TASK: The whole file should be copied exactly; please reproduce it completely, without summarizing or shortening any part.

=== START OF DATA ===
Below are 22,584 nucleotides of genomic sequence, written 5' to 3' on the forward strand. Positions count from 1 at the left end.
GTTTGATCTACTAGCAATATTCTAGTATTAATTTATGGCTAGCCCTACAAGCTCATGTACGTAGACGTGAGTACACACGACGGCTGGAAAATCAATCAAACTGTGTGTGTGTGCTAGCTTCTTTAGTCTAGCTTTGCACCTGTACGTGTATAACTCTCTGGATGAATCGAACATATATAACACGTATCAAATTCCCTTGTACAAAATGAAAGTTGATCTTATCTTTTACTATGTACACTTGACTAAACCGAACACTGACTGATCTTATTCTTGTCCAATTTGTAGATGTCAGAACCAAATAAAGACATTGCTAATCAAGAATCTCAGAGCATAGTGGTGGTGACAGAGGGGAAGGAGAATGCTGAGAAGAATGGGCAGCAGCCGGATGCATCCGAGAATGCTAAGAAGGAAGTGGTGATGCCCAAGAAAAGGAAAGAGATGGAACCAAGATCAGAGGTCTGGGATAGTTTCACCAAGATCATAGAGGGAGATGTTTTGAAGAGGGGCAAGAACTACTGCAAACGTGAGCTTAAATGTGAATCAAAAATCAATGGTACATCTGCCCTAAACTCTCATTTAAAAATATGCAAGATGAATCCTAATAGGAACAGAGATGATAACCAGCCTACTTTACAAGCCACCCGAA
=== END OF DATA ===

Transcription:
Below are 22,584 nucleotides of genomic sequence, written 5' to 3' on the forward strand. Positions count from 1 at the left end.
GTTTGATCTACTAGCAATATTCTAGTATTAATTTATGGCTAGCCCTACAAGCTCATGTACGTAGACGTGAGTACACACGACGGCTGGAAAATCAATCAAACTGTGTGTGTGTGCTAGCTTCTTTAGTCTAGCTTTGCACCTGTACGTGTATAACTCTCTGGATGAATCGAACATATATAACACGTATCAAATTCCCTTGTACAAAATGAAAGTTGATCTTATCTTTTACTATGTACACTTGACTAAACCGAACACTGACTGATCTTATTCTTGTCCAATTTGTAGATGTCAGAACCAAATAAAGACATTGCTAATCAAGAATCTCAGAGCATAGTGGTGGTGACAGAGGGGAAGGAGAATGCTGAGAAGAATGGGCAGCAGCCGGATGCATCCGAGAATGCTAAGAAGGAAGTGGTGATGCCCAAGAAAAGGAAAGAGATGGAACCAAGATCAGAGGTCTGGGATAGTTTCACCAAGATCATAGAGGGAGATGTTTTGAAGAGGGGCAAGAACTACTGCAAACGTGAGCTTAAATGTGAATCAAAAATCAATGGTACATCTGCCCTAAACTCTCATTTAAAAATATGCAAGATGAATCCTAATAGGAACAGAGATGATAACCAGCCTACTTTACAAGCCACCCGAA